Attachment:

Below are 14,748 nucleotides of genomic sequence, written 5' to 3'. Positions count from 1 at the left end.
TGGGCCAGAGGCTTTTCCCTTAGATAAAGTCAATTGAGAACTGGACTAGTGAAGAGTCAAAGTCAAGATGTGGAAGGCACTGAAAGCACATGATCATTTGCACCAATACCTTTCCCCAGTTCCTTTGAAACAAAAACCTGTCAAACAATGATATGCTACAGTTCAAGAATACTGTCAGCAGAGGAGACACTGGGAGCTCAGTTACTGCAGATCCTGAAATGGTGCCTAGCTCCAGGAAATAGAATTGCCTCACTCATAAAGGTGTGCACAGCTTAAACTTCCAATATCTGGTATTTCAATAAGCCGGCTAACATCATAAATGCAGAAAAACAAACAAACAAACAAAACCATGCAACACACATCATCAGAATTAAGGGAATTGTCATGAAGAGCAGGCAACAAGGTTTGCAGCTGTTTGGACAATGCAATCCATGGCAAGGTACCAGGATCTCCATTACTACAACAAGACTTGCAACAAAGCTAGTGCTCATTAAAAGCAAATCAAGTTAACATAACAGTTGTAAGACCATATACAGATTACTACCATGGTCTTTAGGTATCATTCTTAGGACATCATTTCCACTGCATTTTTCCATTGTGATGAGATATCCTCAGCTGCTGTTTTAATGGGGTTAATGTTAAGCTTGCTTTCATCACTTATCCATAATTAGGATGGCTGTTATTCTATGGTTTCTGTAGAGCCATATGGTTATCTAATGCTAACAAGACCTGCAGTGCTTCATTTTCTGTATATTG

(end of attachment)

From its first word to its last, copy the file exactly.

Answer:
Below are 14,748 nucleotides of genomic sequence, written 5' to 3'. Positions count from 1 at the left end.
TGGGCCAGAGGCTTTTCCCTTAGATAAAGTCAATTGAGAACTGGACTAGTGAAGAGTCAAAGTCAAGATGTGGAAGGCACTGAAAGCACATGATCATTTGCACCAATACCTTTCCCCAGTTCCTTTGAAACAAAAACCTGTCAAACAATGATATGCTACAGTTCAAGAATACTGTCAGCAGAGGAGACACTGGGAGCTCAGTTACTGCAGATCCTGAAATGGTGCCTAGCTCCAGGAAATAGAATTGCCTCACTCATAAAGGTGTGCACAGCTTAAACTTCCAATATCTGGTATTTCAATAAGCCGGCTAACATCATAAATGCAGAAAAACAAACAAACAAACAAAACCATGCAACACACATCATCAGAATTAAGGGAATTGTCATGAAGAGCAGGCAACAAGGTTTGCAGCTGTTTGGACAATGCAATCCATGGCAAGGTACCAGGATCTCCATTACTACAACAAGACTTGCAACAAAGCTAGTGCTCATTAAAAGCAAATCAAGTTAACATAACAGTTGTAAGACCATATACAGATTACTACCATGGTCTTTAGGTATCATTCTTAGGACATCATTTCCACTGCATTTTTCCATTGTGATGAGATATCCTCAGCTGCTGTTTTAATGGGGTTAATGTTAAGCTTGCTTTCATCACTTATCCATAATTAGGATGGCTGTTATTCTATGGTTTCTGTAGAGCCATATGGTTATCTAATGCTAACAAGACCTGCAGTGCTTCATTTTCTGTATATTG